Setting the Basis for Success in the Competency-Based Curriculum: Experiential Instruction Process Issues in Emergent Reading in Kenya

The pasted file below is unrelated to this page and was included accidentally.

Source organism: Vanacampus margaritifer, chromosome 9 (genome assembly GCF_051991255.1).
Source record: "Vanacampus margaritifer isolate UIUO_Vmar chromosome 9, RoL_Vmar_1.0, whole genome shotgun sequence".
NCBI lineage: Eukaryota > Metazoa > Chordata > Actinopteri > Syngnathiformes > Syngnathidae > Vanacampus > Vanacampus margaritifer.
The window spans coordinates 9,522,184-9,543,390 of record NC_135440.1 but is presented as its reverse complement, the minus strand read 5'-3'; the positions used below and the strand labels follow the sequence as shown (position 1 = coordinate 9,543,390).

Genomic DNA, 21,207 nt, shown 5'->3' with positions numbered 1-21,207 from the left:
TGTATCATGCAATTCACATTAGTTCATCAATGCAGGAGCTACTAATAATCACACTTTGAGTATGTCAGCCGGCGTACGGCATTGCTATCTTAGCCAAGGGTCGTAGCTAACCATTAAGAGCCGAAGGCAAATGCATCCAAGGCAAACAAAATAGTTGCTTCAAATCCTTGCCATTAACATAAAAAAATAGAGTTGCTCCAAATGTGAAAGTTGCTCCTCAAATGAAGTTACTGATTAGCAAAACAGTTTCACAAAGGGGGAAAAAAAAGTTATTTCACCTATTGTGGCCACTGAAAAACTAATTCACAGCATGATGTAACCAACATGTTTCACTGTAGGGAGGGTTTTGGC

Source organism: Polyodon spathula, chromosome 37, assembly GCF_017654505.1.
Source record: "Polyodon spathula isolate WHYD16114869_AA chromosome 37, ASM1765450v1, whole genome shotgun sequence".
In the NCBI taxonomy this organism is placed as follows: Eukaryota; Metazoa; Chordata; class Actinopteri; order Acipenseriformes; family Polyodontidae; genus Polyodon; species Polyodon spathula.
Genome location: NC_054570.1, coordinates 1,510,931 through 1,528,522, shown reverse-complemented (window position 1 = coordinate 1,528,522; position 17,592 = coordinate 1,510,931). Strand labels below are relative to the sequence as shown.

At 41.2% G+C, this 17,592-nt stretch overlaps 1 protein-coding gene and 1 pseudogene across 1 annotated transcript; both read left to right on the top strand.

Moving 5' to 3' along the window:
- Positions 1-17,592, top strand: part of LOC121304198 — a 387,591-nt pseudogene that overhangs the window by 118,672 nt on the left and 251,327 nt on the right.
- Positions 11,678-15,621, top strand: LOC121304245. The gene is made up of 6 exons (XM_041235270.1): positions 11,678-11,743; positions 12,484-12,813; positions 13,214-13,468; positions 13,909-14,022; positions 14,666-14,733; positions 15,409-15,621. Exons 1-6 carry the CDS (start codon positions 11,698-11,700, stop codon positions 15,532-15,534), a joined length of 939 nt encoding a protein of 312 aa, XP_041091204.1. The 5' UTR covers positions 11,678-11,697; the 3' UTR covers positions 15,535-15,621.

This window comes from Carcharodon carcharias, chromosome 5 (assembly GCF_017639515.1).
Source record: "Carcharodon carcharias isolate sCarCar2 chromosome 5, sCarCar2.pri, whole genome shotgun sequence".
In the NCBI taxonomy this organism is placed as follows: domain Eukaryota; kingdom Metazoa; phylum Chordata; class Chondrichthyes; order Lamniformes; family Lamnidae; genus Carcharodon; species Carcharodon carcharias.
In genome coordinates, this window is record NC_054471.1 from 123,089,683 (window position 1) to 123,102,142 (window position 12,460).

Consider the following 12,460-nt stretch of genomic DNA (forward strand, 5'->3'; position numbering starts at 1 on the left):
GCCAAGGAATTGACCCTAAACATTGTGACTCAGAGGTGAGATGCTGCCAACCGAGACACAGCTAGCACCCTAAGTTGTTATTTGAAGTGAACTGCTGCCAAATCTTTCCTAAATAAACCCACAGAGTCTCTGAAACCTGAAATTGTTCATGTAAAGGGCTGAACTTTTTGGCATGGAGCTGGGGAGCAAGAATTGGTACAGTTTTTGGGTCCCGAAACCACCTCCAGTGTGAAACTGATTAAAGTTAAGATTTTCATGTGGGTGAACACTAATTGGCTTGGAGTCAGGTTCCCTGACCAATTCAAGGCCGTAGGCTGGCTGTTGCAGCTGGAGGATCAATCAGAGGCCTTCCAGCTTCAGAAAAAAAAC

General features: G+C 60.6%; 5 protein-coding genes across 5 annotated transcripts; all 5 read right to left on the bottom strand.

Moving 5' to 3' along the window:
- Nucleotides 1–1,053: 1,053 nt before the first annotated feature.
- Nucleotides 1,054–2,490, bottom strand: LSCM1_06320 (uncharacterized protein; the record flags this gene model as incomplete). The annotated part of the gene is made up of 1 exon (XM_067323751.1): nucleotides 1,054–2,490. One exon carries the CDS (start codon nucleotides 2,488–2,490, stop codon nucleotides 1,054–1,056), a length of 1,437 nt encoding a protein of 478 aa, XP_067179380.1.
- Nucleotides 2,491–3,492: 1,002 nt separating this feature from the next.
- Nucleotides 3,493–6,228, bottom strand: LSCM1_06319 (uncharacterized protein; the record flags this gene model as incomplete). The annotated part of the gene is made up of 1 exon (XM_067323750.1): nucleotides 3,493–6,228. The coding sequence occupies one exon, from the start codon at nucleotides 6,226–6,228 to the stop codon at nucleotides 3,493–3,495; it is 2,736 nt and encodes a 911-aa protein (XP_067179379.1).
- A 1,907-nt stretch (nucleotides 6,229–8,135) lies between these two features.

Study after study has shown that reading is the single most important skill necessary for success in school and life. Emergent reading is the first stage in the developmental continuum in learning to read and consists of the skills, knowledge, and attitudes that are presumed to be developmental precursors to conventional reading. In other words, students who are unable to grasp early print concepts as emergent readers may experience difficulty with reading later. In this regard, multiple assessments of reading have reported poor reading achievement in Kenyan primary school children. The Uwezo studies since 2010, for instance, have highlighted a reading crisis. The reports indicate that there has been no improvement in reading from the inception of the study despite the government launching intervention programs among them ‘Tayari’ and ‘Tusome’ which were meant to improve reading skills. This study investigated the instructional process issues in emergent reading in a bid to unravel this predicament. The study was carried out in Bureti Sub-County in Kericho County. It involved a sample of 95 pre-primary 1 teachers randomly selected from public and private schools. Data was collected using an observation checklist, a questionnaire a focused group discussion and was analysed descriptively. Instructional process factors found to impede experiential emergent reading strategies included unclear goals for reading lessons, pressure from parents for quicker learning outcomes, time allocated for the experiences was insufficient, that the teachers were overloaded with other responsibilities, large pupil numbers, among others. The results of the study will inform evidence-based policy on the implementation of the Competency-based Curriculum in Kenya and any other part of the world.
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